Before Lucia and the executive order, most ALJs were already appointed by department heads, after a process administered by the Office of Personnel Management (OPM) that included a competitive examination and point rating system with a significant preference for veterans. Under the OPM process—which did not take subject-matter expertise into account—the three top-scoring applicants were placed on a list of eligible candidates. Agencies could hire only from that list unless they decided to reject all three candidates and request a new list or hire an incumbent ALJ away from another agency.

The reforms effectuated by the executive order were welcomed by many agencies that for decades felt hamstrung by the OPM hiring process. Many agencies acted very quickly, formulating and announcing new procedures for hiring ALJs when the ink on the executive order was barely dry. In fact, most agencies had been sidestepping the OPM process for years, hiring incumbent ALJs away from other agencies, mainly the U.S. Social Security Administration. The new process will allow agencies to hire their own ALJs directly without their desired candidates first needing to go through the OPM process, get hired by another agency, and then be hired away as a transfer.

Contact our office today if you or anyone you know would like to learn more about qualifying for Social Security Disability benefits.

Original article: https://www.theregreview.org/2019/10/29/beermann-administrative-law-judge-selection/

By: Joyce Trudeau of Premier Disability Services, LLC®

November is COPD Awareness Month!

Posted November 1, 2019 by Premier Disability Services, LLC®

Chronic obstructive pulmonary disease, or COPD, is a general term for several lung diseases, mainly chronic bronchitis and emphysema. These diseases are characterized by obstructed airflow through the airways in and out of the lungs. Both cause excessive inflammatory processes that eventually lead to abnormalities in lung structure and limited airflow. Both are progressive conditions that worsen over time.

COPD symptoms include shortness of breath, wheezing, and coughing. COPD also adds to the work of the heart, and can cause pulmonary heart disease. Treatment for COPD can include oxygen therapy, pulmonary rehabilitation, and various medications. The only known successful cure for emphysema is a lung transplant, but very few patients with emphysema are healthy enough to survive the surgery.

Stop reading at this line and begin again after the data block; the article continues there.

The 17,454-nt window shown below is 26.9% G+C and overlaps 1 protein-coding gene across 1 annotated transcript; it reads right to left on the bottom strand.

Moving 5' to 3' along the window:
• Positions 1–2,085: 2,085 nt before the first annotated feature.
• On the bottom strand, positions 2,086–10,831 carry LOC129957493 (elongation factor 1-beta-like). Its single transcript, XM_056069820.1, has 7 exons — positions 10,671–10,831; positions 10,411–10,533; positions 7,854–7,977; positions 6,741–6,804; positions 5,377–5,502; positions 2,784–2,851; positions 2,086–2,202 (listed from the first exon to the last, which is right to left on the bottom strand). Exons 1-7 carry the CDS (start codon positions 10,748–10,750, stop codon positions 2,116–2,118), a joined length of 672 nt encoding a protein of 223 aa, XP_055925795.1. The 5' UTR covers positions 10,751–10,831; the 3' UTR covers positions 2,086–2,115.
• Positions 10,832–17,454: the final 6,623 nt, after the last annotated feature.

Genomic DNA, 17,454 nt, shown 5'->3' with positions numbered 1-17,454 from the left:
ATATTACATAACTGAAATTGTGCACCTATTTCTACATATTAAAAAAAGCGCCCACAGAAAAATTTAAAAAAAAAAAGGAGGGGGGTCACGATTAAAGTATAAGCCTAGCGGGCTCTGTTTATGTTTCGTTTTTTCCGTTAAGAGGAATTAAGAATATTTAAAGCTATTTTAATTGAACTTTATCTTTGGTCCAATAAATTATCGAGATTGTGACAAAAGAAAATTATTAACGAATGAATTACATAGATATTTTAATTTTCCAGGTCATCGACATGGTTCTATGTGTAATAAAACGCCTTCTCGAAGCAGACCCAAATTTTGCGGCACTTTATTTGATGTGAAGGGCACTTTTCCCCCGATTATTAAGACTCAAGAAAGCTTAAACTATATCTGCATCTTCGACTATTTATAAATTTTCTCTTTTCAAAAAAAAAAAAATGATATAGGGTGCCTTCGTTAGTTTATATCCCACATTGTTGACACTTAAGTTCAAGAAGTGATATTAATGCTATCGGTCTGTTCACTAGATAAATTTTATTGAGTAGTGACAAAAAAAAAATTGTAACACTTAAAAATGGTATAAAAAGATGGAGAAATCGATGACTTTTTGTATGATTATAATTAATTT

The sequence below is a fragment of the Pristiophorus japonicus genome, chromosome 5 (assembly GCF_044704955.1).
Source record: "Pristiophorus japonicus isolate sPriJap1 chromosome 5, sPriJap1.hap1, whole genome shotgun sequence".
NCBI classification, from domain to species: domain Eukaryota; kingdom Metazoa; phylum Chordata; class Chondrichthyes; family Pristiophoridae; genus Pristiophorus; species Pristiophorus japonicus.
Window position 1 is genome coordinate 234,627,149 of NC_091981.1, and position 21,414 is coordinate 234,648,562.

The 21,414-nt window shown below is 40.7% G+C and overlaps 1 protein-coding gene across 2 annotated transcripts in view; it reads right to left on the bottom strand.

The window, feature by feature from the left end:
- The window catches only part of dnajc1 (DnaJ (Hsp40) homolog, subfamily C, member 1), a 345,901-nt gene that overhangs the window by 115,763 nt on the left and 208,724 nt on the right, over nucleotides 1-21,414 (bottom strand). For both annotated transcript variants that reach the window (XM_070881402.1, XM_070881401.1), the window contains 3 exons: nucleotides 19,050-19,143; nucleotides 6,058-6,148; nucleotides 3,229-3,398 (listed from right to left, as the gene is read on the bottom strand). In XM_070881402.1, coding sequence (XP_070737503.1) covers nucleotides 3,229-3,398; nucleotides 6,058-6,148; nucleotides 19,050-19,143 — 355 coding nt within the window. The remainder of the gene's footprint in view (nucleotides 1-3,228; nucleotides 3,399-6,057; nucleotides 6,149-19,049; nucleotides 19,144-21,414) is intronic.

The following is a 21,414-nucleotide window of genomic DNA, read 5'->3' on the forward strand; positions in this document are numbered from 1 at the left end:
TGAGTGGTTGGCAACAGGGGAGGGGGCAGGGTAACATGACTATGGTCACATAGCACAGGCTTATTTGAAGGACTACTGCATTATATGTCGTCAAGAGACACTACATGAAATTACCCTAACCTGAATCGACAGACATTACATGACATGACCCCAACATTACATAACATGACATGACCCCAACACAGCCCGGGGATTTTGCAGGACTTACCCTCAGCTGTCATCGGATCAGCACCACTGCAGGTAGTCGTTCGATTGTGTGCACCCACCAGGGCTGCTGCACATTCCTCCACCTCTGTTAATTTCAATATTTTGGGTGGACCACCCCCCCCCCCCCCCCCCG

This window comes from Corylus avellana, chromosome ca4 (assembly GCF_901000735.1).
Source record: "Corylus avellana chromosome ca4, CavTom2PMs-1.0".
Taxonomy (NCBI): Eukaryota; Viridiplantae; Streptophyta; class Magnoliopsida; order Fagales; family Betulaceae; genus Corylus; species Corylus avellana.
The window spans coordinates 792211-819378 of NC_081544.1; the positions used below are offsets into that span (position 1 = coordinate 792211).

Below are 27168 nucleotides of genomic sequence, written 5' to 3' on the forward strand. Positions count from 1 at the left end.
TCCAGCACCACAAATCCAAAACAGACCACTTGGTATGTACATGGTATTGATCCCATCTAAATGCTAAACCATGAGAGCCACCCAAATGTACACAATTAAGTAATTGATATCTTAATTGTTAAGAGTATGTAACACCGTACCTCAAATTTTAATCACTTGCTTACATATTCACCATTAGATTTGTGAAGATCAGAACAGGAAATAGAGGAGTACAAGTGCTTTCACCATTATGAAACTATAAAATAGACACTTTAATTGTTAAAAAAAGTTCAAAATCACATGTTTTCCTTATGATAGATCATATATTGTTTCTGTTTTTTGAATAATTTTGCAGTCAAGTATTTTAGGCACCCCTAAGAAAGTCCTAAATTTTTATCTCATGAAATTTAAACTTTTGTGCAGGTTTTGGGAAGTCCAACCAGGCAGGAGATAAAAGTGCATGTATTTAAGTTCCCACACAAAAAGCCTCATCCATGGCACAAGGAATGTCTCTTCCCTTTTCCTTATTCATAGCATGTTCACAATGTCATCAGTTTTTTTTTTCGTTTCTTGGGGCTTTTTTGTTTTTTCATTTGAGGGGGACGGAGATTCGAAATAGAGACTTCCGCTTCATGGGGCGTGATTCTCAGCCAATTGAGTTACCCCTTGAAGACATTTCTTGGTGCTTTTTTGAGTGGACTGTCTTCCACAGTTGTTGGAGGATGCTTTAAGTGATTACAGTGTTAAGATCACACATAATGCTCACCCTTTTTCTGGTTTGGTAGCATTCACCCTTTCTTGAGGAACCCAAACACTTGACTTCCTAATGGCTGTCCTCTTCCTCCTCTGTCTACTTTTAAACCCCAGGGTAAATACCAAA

The Social Security Administration (SSA) has a disability listing laying out the requirements for getting automatically approved for disability for various chronic respiratory disorders, including COPD. If you meet the requirements of this listing, you automatically qualify for benefits. If your condition isn’t severe enough to meet the requirements of the official listing, you may still be able to prove that your COPD reduces your capacity to breathe and exert yourself so much that you can’t work.

Many people who suffer from COPD have other serious medical problems as well, such as coronary artery disease, high blood pressure, diabetes, and/or obesity, as well as mental issues such as depression. If you have multiple medical conditions that affect your ability to work, then you will have a better chance of getting benefits.

Contact our office today if you or anyone you know would like to learn more about qualifying for Social Security Disability benefits.

SSA’s respiratory listings: https://www.ssa.gov/disability/professionals/bluebook/3.00-Respiratory-Adult.htm

By: Joyce Trudeau of Premier Disability Services, LLC®